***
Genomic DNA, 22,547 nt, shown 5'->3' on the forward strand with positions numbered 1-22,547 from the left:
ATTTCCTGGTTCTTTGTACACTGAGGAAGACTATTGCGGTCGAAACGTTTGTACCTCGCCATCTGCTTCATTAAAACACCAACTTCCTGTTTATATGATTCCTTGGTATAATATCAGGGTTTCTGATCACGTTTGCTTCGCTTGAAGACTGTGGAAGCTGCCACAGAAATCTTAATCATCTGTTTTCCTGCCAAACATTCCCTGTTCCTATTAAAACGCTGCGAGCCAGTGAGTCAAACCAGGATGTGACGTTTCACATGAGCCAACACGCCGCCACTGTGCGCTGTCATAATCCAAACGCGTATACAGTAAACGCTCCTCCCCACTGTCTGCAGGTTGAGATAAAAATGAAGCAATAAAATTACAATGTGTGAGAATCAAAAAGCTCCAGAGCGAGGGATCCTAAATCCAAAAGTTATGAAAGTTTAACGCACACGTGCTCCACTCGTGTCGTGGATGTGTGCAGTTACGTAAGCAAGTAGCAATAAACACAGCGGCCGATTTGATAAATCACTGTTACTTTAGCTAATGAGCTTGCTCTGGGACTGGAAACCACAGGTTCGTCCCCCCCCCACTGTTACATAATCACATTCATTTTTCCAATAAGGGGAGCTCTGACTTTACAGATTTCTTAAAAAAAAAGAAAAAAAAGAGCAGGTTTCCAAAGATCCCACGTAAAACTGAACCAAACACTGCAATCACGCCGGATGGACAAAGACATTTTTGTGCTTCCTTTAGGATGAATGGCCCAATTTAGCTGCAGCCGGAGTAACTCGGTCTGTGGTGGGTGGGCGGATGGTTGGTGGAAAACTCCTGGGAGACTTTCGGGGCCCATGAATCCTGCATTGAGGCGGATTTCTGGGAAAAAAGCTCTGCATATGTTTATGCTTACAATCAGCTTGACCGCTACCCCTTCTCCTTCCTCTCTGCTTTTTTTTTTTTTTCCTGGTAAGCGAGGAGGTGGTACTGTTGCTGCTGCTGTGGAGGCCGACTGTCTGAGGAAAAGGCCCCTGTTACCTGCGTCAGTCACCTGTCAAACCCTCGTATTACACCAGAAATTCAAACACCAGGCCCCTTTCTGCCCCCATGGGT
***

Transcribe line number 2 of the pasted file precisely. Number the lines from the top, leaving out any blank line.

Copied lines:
ATTTCCTGGTTCTTTGTACACTGAGGAAGACTATTGCGGTCGAAACGTTTGTACCTCGCCATCTGCTTCATTAAAACACCAACTTCCTGTTTATATGATTCCTTGGTATAATATCAGGGTTTCTGATCACGTTTGCTTCGCTTGAAGACTGTGGAAGCTGCCACAGAAATCTTAATCATCTGTTTTCCTGCCAAACATTCCCTGTTCCTATTAAAACGCTGCGAGCCAGTGAGTCAAACCAGGATGTGACGTTTCACATGAGCCAACACGCCGCCACTGTGCGCTGTCATAATCCAAACGCGTATACAGTAAACGCTCCTCCCCACTGTCTGCAGGTTGAGATAAAAATGAAGCAATAAAATTACAATGTGTGAGAATCAAAAAGCTCCAGAGCGAGGGATCCTAAATCCAAAAGTTATGAAAGTTTAACGCACACGTGCTCCACTCGTGTCGTGGATGTGTGCAGTTACGTAAGCAAGTAGCAATAAACACAGCGGCCGATTTGATAAATCACTGTTACTTTAGCTAATGAGCTTGCTCTGGGACTGGAAACCACAGGTTCGTCCCCCCCCCACTGTTACATAATCACATTCATTTTTCCAATAAGGGGAGCTCTGACTTTACAGATTTCTTAAAAAAAAAGAAAAAAAAGAGCAGGTTTCCAAAGATCCCACGTAAAACTGAACCAAACACTGCAATCACGCCGGATGGACAAAGACATTTTTGTGCTTCCTTTAGGATGAATGGCCCAATTTAGCTGCAGCCGGAGTAACTCGGTCTGTGGTGGGTGGGCGGATGGTTGGTGGAAAACTCCTGGGAGACTTTCGGGGCCCATGAATCCTGCATTGAGGCGGATTTCTGGGAAAAAAGCTCTGCATATGTTTATGCTTACAATCAGCTTGACCGCTACCCCTTCTCCTTCCTCTCTGCTTTTTTTTTTTTTTCCTGGTAAGCGAGGAGGTGGTACTGTTGCTGCTGCTGTGGAGGCCGACTGTCTGAGGAAAAGGCCCCTGTTACCTGCGTCAGTCACCTGTCAAACCCTCGTATTACACCAGAAATTCAAACACCAGGCCCCTTTCTGCCCCCATGGGT